Lack of quality data compounds risks facing millions of refugee and migrant children

UNICEF, IOM, UNHCR, OECD, countries and other partners join forces to protect children through the International Data Alliance on Children on the Move

02 March 2020
On 10 December 2014 outside of La Casa del Migrante, a catholic shelter that supports migrants near the Lechería Train Station, in the municipality of Tultitlan, State of Mexico, Maria [NAME CHANGED], 16 (on right), from Honduras travels north with her younger siblings, expecting to cross the border to the United States to reunite with her family.
UNICEF/UNI176266/Ojeda
On 10 December 2014 outside of La Casa del Migrante, a catholic shelter that supports migrants near the Lechería Train Station, in the municipality of Tultitlan, State of Mexico, Maria [NAME CHANGED], 16 (on right), from Honduras travels north with her younger siblings, expecting to cross the border to the United States to reunite with her family.

NEW YORK, 2 March 2020 – The widespread lack of quality data on millions of displaced and migrant children is compounding the serious risks they face, a coalition of international organizations announced today in New York during the launch of the International Data Alliance on Children on the Move. The Alliance – led by UNICEF, IOM, UNHCR (the UN Refugee Agency) and OECD, and currently including about 30 members from government agencies, NGOs, civil society and other partners – aims to improve data and statistics on this vulnerable group of children to support evidence-based policymaking that protects and empowers them.

Improving the availability of data on migrants in vulnerable situations, including children, was one of the main themes discussed during the second International Forum on Migration Statistics in Cairo earlier this year.

“Tens of millions of children have migrated across borders or been forcibly displaced, but in so many cases, we don’t have the information needed to keep them safe,” said Mark Hereward, UNICEF Associate Director for Data and Analytics. “If we don’t know who they are, where they’ve come from or whether they’re alone, how can we ensure they are protected and get the support they need? Improving data quality, availability and analysis is essential to properly identifying and reaching these children.”

“Between 2014 and 2018 more than 1,825 children – an average of almost one every day – were reported dead or missing. Many more such incidents go unrecorded. This is a grim reminder that children are among the most vulnerable groups of migrants,” said Frank Laczko, Director of IOM’s GMDAC.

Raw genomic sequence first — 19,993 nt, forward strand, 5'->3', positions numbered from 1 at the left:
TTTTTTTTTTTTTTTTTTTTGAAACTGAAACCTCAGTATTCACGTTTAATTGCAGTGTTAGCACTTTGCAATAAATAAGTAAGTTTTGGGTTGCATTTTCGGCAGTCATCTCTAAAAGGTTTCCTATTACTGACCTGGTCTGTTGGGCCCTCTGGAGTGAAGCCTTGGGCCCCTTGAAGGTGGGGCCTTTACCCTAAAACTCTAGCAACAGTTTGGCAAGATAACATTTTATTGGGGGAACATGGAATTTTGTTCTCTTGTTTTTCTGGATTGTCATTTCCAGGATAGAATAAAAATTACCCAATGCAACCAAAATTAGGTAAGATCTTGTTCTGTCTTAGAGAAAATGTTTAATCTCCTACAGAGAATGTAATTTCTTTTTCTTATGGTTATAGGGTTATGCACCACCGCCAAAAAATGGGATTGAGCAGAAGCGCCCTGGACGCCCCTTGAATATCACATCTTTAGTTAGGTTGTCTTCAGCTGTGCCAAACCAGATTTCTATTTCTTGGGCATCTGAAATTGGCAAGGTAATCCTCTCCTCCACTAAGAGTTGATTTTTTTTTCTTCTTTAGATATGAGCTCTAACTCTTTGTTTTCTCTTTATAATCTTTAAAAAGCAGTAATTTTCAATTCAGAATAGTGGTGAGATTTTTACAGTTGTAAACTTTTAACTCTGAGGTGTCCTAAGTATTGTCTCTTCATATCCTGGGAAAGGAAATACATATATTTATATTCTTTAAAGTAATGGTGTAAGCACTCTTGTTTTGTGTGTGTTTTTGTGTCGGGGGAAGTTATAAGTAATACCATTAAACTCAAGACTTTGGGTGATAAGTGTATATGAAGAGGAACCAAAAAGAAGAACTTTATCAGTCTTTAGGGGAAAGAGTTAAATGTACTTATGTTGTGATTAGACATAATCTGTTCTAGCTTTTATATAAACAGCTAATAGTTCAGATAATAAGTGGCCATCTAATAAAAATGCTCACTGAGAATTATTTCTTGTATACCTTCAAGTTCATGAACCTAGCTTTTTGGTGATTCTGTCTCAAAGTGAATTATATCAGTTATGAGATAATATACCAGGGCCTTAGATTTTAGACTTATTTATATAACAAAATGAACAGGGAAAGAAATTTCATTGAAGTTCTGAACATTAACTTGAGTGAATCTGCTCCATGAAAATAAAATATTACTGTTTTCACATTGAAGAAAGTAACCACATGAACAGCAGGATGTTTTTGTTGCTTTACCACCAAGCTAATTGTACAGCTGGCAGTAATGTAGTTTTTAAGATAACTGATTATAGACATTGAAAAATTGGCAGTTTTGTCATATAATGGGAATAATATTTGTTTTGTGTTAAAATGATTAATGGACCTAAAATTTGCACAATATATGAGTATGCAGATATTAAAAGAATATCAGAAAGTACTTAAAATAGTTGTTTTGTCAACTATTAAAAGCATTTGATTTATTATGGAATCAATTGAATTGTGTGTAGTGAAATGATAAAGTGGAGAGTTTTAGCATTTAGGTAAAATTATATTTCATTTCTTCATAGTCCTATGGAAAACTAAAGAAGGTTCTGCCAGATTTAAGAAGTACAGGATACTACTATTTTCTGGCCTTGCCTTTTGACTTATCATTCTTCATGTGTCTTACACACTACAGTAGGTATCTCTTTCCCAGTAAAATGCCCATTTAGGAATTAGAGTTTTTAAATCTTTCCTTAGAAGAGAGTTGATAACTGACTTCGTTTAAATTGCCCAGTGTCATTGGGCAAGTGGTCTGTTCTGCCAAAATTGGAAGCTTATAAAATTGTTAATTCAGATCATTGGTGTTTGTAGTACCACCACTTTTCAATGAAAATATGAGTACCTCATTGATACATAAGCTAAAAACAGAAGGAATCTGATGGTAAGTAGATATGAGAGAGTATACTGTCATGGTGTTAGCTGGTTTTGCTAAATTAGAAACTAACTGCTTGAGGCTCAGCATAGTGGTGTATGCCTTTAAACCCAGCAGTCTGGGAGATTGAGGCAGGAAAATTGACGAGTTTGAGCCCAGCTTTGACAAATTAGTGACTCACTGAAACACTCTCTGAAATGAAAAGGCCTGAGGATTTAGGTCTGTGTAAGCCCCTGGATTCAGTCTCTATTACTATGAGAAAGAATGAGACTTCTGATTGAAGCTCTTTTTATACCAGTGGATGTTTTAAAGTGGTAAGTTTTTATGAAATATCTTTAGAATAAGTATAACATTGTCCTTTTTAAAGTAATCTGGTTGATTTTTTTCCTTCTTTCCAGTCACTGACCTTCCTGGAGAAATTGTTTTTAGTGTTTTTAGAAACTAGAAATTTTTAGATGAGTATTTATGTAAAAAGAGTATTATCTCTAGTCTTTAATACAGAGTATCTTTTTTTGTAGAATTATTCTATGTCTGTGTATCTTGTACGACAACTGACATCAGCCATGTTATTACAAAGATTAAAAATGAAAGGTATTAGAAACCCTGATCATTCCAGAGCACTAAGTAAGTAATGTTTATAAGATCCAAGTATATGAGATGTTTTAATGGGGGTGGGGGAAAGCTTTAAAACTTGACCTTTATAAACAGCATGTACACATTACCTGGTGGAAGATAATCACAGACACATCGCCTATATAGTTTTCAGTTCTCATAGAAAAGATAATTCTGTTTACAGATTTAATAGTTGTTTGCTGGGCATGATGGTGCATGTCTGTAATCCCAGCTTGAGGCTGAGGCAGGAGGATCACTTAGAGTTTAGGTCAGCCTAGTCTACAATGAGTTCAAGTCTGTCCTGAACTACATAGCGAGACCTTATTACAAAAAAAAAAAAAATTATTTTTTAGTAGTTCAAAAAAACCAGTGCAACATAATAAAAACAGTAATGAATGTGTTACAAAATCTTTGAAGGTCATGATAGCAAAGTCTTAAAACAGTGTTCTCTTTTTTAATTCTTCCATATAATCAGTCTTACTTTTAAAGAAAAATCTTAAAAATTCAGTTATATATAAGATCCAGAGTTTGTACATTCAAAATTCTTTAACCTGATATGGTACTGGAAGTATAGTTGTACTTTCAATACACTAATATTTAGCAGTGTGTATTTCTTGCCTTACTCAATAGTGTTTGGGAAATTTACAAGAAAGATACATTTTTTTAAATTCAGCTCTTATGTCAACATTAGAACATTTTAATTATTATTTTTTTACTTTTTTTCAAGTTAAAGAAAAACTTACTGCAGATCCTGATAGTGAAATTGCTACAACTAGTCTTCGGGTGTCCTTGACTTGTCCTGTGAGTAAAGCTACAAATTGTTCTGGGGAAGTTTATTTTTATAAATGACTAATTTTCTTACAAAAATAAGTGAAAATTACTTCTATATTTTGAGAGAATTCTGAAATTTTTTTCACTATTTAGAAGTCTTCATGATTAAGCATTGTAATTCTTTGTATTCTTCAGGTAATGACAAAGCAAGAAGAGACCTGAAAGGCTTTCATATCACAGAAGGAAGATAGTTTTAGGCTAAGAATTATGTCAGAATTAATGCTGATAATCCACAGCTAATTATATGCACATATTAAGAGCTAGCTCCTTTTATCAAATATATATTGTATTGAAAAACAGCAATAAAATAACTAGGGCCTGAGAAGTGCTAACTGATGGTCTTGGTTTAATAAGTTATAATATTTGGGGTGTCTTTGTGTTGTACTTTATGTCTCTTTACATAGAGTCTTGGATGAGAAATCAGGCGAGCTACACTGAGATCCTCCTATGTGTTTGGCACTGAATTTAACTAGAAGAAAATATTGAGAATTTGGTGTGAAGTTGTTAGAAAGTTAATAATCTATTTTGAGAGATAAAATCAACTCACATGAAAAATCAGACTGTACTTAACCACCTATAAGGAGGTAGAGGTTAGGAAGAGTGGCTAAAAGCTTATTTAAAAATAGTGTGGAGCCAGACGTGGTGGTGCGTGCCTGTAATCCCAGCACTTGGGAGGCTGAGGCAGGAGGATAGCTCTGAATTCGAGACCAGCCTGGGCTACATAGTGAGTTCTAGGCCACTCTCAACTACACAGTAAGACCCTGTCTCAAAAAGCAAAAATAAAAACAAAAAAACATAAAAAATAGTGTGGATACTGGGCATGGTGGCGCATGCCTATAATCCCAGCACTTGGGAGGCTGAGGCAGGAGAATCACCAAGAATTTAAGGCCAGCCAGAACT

The work of the Alliance will also support implementation of the two Global Compacts on Migration and Refugees as well as the child migration relevant targets of the 2030 Agenda for Sustainable Development.

“Leaving no one behind is the central promise of the 2030 Agenda and its SDGs. We need more harmonised data, as a prerequisite for making sound policy decisions. This is the only way to show the extent of the challenges children on the move face and their vulnerability,” said Deputy Director General of Statistics Netherlands, Dr Bert Kroese.

Over the next two years, the Alliance will work to achieve three primary objectives:

  1. Support countries and regions to strengthen their capacities to collect, analyze and use data on migrant and refugee children.
     
  2. Produce an annual flagship report with data on migrant and refugee children to monitor global progress in improving data and highlight key knowledge gaps.
     
  3. Convene an annual conference and establish a global network to facilitate the exchange of local, national, regional and international good practices on data collection, analysis and dissemination to support data initiatives between and within countries.  

The Alliance will also coordinate and work closely with other established groups and networks focusing on data in migration and displacement, including the UN Migration Network, the UN Expert Group on Migration Statistics (EGMS), the Expert Group on Refugee and IDP Statistics (EGRIS), and the Global Compact on Youth in Humanitarian Action.

The launch event for the Alliance was jointly organized by the Permanent Mission of the Kingdom of the Netherlands to the United Nations, Statistics Netherlands (CBS), the Permanent Mission of Sweden to the United Nations, Statistics Sweden (SCB), UNICEF, IOM, UNHCR and OECD. The Alliance remains open for countries, NGOs, civil society and academics to join.

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Notes for editors

The United Nations International Children’s Fund (UNICEF), the International Organization for Migration (IOM), the United Nations High Commissioner for Refugees (UNHCR) and the Organization for Economic Co-operation and Development (OECD)form the joint secretariat of the International Data Alliance on Children on the Move.

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